Teaching Kids Kindness: Richard Weissbourd

Posted on August 14, 2014 at 8:00 am

I am a big fan of Richard Weisbourd, author of The Parents We Mean To Be: How Well-Intentioned Adults Undermine Children’s Moral and Emotional Development, and I was especially impressed with his thoughtful comments on teaching children kindness — not just how to be kind but why kindness matters.

He says that instead of teaching children that happiness is their goal (or ours for them), we can do better by making kindness the priority, and communicate that by praising good examples and being good examples ourselves. That means showing friendliness and gratitude to all the people our lives touch and reaching beyond our usual circles to create opportunities to expand empathy and understanding.

And I recommend using the movies and television you watch to create teaching moments. When the characters show especially kind — or unkind — behavior, point it out. Ask what they were thinking and how their actions made those around them feel. My book, The Movie Mom’s Guide to Family Movies has lists of films especially well suited for helping families have those discussions.

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Parenting Preschoolers Tweens

Free for a Limited Time: 121 Best Books for Children

Posted on August 7, 2014 at 9:14 am

Copyright DALS
Copyright DALS

The wonderful folks at Dinner A Love Story have kindly made their 121 Books: The Greatest Kid Books of All Time ebook available for free for a limited time, so grab it right now.

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Colbie Caillat’s Wonderful New Video

Posted on July 12, 2014 at 4:43 pm

The video for Colbie Caillat’s new song, “Try,” from Gypsy Heart Side A, shows her struggle to be true to herself in a world that expects women, especially performers, to conform to a narrow and highly polished idea of beauty. Watch it — and show it to your daughters.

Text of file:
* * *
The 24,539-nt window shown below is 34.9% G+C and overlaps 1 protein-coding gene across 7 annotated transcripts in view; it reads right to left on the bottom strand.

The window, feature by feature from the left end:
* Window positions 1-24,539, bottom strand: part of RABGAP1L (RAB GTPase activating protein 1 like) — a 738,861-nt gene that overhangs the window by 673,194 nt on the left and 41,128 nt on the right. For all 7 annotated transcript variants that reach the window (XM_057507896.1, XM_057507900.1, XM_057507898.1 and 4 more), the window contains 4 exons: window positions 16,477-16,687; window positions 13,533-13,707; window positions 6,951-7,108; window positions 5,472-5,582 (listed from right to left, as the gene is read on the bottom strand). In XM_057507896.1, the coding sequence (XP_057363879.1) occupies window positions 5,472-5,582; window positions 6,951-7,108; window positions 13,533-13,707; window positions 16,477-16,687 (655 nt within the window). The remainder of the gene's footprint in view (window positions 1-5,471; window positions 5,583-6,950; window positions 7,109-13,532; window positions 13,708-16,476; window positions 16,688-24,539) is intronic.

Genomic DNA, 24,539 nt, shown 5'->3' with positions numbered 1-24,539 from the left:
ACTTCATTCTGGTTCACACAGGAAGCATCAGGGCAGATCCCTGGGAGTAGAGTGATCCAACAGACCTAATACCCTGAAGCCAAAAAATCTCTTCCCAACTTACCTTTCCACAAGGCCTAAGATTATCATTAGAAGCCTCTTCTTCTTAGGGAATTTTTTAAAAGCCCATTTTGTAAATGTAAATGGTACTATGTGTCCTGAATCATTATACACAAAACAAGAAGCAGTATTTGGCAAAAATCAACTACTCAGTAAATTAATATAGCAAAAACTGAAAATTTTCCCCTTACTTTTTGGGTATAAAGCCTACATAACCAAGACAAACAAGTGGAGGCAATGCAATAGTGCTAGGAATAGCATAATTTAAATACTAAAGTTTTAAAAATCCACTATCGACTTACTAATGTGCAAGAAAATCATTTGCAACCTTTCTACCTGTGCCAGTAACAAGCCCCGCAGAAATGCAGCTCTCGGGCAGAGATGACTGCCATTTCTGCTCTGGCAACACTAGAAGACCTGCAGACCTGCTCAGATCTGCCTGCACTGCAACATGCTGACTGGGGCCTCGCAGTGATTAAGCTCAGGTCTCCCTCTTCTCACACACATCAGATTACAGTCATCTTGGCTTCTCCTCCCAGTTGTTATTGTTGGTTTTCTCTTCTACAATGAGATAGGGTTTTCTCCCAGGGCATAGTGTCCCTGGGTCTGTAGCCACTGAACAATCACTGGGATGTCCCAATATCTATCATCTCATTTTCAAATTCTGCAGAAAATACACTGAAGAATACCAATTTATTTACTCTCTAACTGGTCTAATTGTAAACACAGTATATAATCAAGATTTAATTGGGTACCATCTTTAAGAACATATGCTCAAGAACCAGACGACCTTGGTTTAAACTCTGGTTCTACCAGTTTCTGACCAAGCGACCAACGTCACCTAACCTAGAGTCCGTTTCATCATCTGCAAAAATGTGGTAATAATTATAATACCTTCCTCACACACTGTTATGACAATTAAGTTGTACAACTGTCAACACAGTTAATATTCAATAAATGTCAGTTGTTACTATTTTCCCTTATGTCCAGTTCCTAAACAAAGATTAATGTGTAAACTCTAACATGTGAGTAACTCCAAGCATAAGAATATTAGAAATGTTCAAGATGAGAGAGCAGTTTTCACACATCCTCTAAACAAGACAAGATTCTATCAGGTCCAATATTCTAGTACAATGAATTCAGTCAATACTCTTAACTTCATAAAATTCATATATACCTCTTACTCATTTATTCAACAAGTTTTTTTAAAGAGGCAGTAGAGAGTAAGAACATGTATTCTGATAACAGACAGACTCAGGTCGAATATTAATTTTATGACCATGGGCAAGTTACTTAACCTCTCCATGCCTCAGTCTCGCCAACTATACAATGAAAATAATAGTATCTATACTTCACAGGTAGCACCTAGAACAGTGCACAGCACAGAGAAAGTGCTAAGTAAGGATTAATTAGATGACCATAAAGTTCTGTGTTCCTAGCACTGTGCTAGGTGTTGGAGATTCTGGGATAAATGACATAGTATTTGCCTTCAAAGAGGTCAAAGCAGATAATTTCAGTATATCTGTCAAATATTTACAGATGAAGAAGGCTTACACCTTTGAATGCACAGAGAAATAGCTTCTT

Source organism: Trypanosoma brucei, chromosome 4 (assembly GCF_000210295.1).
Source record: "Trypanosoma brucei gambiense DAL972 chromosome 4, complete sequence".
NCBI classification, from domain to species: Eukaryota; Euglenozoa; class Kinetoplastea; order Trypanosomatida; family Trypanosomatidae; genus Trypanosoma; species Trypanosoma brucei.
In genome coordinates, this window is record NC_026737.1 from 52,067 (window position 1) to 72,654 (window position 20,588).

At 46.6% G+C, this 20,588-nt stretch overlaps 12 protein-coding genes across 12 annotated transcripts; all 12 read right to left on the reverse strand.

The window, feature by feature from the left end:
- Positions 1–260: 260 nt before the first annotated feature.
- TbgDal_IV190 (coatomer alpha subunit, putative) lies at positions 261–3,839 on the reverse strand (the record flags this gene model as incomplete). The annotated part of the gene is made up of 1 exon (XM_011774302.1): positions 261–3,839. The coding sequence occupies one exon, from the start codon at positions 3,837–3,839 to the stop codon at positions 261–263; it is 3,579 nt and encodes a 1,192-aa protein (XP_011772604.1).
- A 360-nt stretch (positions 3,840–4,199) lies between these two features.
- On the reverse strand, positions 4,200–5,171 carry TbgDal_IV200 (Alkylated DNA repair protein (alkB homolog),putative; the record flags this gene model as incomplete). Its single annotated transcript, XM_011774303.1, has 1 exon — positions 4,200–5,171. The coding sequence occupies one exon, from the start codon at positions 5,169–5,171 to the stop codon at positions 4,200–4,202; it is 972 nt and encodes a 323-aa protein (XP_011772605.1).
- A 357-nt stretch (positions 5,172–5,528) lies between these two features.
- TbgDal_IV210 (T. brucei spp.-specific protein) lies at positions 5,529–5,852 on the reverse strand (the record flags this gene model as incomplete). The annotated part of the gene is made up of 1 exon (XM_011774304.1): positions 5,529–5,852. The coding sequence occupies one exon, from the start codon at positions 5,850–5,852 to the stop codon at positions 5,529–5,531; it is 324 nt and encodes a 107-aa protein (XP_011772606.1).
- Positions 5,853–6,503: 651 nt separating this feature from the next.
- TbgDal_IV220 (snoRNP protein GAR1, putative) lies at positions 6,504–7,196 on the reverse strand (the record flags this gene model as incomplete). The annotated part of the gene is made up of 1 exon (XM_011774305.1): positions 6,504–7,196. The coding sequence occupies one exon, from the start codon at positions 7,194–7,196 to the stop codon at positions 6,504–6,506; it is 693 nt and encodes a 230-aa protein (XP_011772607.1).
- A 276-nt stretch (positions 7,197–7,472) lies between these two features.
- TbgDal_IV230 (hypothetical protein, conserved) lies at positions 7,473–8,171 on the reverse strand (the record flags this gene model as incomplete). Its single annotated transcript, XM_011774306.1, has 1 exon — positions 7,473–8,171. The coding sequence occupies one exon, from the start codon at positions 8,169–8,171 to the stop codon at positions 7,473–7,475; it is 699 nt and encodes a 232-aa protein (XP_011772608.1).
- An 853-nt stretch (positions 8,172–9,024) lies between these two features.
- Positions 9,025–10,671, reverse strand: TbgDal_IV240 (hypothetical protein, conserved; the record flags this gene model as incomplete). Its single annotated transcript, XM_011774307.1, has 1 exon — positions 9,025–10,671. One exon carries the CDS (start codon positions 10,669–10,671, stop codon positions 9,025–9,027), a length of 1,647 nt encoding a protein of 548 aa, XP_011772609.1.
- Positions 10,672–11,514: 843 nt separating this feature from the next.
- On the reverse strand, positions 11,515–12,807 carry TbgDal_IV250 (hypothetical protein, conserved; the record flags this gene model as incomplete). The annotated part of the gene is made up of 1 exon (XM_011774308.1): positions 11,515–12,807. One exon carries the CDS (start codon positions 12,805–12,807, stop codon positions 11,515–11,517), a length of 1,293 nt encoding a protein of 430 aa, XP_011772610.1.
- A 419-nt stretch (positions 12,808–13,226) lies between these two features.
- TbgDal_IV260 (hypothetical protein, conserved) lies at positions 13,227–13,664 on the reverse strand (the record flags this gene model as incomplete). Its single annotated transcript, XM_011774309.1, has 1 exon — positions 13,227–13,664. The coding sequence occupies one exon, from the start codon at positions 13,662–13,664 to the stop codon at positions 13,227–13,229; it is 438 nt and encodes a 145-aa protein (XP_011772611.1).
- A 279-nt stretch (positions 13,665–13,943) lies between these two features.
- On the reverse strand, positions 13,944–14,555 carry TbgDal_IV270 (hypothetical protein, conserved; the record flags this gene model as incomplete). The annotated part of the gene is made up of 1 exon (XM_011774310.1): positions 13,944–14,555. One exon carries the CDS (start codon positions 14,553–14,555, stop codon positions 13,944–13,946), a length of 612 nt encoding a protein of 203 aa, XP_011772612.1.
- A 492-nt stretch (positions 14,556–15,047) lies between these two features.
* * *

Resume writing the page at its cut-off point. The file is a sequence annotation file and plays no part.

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Criticwire Survey: Should You Look Down on YA Movies?

Posted on June 14, 2014 at 8:00 am

The folks at Criticwire have a weekly survey of questions for movie critics.  This week’s question is especially important.

Q: Many of the positive reviews for “The Fault in Our Stars” boil down to either “It’s good for what it is” or “It gets the job done.” But in an essay at Slate that deals in part with John Green’s source novel, Ruth Graham says that one of the reasons more adult readers have turned to Young Adult novels is because it offers the pleasures of literary fiction without its challenges: “Adults,” she writes, “should feel embarrassed about reading literature written for children.” So, as a critic, what’s your feeling about measuring a movie—whether it’s “The Fault in Our Stars” or “X-Men: Days of Future Past” — against what it sets out to do as opposed to what it could do? (Likewise, do you damn “Orange Is the New Black” for not being “Oz”?) Do you take it on its own terms, or do you set your own?

My answer: